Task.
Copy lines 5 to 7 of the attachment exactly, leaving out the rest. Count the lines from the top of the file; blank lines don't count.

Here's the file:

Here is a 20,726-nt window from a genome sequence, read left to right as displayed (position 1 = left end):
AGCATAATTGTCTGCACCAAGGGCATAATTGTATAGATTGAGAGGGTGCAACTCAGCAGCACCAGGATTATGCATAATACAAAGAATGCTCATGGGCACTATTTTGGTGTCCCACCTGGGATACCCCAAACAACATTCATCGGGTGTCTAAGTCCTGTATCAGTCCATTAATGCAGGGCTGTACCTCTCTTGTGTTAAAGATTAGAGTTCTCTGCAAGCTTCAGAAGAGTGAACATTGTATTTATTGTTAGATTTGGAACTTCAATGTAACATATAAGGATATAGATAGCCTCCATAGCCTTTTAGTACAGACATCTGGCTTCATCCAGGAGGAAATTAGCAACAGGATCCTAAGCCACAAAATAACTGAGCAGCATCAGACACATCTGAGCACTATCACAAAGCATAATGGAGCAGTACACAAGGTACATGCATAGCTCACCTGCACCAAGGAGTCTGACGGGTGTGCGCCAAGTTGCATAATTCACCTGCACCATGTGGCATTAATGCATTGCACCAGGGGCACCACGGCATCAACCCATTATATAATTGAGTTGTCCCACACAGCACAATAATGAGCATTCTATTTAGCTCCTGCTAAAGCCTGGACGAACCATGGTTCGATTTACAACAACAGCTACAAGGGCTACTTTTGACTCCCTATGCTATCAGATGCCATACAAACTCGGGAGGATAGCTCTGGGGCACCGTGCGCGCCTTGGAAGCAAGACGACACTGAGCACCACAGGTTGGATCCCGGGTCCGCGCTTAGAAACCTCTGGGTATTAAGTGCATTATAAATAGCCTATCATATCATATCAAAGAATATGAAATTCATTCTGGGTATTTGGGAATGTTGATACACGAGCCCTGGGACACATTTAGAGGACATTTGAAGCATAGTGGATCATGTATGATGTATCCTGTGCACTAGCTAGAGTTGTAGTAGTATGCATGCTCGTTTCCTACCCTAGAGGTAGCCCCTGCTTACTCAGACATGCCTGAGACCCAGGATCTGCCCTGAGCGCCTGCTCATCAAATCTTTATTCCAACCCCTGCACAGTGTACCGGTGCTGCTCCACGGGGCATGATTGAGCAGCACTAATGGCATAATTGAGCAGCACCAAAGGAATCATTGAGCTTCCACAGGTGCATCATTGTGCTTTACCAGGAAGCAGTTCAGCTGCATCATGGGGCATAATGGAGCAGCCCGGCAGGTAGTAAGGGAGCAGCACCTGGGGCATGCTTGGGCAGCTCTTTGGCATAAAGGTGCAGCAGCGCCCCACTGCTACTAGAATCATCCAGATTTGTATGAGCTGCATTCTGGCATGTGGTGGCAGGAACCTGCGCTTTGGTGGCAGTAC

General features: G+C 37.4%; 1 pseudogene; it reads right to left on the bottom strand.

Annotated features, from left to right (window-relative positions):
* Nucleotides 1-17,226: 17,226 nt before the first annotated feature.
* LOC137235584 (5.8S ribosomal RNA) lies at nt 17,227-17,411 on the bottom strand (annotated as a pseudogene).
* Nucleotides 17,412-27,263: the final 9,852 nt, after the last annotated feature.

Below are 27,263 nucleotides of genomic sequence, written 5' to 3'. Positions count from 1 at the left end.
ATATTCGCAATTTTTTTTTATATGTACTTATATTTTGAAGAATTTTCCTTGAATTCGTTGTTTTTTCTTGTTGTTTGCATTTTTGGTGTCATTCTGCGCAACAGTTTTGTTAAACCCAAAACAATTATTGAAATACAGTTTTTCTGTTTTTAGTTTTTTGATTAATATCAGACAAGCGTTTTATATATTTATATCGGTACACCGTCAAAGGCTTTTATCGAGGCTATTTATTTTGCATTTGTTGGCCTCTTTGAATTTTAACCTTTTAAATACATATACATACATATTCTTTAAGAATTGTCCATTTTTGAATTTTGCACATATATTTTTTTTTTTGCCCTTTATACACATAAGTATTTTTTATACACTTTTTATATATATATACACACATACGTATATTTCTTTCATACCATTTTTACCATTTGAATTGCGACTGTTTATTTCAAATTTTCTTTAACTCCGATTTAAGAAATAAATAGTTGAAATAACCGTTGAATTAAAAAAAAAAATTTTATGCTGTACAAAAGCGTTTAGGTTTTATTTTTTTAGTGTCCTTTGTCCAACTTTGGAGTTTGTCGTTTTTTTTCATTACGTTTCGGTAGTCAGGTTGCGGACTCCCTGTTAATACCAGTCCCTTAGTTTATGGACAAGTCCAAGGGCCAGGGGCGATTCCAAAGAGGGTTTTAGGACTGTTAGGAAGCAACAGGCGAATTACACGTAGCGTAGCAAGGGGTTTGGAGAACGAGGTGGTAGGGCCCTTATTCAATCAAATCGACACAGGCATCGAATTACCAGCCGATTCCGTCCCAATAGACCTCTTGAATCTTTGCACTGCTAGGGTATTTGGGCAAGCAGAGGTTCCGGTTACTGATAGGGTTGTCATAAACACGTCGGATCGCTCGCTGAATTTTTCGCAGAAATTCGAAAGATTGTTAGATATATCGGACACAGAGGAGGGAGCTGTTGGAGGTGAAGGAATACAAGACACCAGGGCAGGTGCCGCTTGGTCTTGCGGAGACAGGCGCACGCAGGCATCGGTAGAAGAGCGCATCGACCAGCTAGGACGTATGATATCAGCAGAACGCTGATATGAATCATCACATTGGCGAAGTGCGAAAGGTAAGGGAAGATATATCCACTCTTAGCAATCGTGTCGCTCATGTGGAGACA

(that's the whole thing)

* Nucleotides 1-17,226: 17,226 nt before the first annotated feature.
* LOC137235584 (5.8S ribosomal RNA) lies at nt 17,227-17,411 on the bottom strand (annotated as a pseudogene).
* Nucleotides 17,412-27,263: the final 9,852 nt, after the last annotated feature.